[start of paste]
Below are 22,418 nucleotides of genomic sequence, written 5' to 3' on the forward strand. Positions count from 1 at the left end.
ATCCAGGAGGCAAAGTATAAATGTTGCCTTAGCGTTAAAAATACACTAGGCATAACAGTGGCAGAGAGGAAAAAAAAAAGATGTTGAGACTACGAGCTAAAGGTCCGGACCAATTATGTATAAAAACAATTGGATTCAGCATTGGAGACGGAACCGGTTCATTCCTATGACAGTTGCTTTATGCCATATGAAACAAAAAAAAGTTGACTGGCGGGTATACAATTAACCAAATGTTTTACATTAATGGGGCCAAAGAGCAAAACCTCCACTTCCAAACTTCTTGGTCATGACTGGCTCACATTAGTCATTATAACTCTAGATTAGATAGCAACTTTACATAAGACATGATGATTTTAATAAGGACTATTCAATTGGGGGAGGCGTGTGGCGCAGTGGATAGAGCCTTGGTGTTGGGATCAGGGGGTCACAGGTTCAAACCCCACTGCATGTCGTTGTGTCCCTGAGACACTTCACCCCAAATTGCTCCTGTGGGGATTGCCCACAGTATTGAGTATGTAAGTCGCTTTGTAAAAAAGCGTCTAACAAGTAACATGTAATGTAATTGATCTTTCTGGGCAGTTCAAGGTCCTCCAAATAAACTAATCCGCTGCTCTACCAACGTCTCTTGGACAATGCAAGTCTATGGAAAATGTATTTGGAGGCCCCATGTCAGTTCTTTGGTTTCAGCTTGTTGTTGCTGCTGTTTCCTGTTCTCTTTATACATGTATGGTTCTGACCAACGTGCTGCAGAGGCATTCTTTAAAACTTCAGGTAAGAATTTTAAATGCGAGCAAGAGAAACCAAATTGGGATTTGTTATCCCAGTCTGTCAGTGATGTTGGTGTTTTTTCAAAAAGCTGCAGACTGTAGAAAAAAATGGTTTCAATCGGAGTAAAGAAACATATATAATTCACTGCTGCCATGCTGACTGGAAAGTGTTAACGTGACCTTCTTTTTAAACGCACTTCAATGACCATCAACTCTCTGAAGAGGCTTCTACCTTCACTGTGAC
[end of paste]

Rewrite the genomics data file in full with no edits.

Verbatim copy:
Below are 22,418 nucleotides of genomic sequence, written 5' to 3' on the forward strand. Positions count from 1 at the left end.
ATCCAGGAGGCAAAGTATAAATGTTGCCTTAGCGTTAAAAATACACTAGGCATAACAGTGGCAGAGAGGAAAAAAAAAAGATGTTGAGACTACGAGCTAAAGGTCCGGACCAATTATGTATAAAAACAATTGGATTCAGCATTGGAGACGGAACCGGTTCATTCCTATGACAGTTGCTTTATGCCATATGAAACAAAAAAAAGTTGACTGGCGGGTATACAATTAACCAAATGTTTTACATTAATGGGGCCAAAGAGCAAAACCTCCACTTCCAAACTTCTTGGTCATGACTGGCTCACATTAGTCATTATAACTCTAGATTAGATAGCAACTTTACATAAGACATGATGATTTTAATAAGGACTATTCAATTGGGGGAGGCGTGTGGCGCAGTGGATAGAGCCTTGGTGTTGGGATCAGGGGGTCACAGGTTCAAACCCCACTGCATGTCGTTGTGTCCCTGAGACACTTCACCCCAAATTGCTCCTGTGGGGATTGCCCACAGTATTGAGTATGTAAGTCGCTTTGTAAAAAAGCGTCTAACAAGTAACATGTAATGTAATTGATCTTTCTGGGCAGTTCAAGGTCCTCCAAATAAACTAATCCGCTGCTCTACCAACGTCTCTTGGACAATGCAAGTCTATGGAAAATGTATTTGGAGGCCCCATGTCAGTTCTTTGGTTTCAGCTTGTTGTTGCTGCTGTTTCCTGTTCTCTTTATACATGTATGGTTCTGACCAACGTGCTGCAGAGGCATTCTTTAAAACTTCAGGTAAGAATTTTAAATGCGAGCAAGAGAAACCAAATTGGGATTTGTTATCCCAGTCTGTCAGTGATGTTGGTGTTTTTTCAAAAAGCTGCAGACTGTAGAAAAAAATGGTTTCAATCGGAGTAAAGAAACATATATAATTCACTGCTGCCATGCTGACTGGAAAGTGTTAACGTGACCTTCTTTTTAAACGCACTTCAATGACCATCAACTCTCTGAAGAGGCTTCTACCTTCACTGTGAC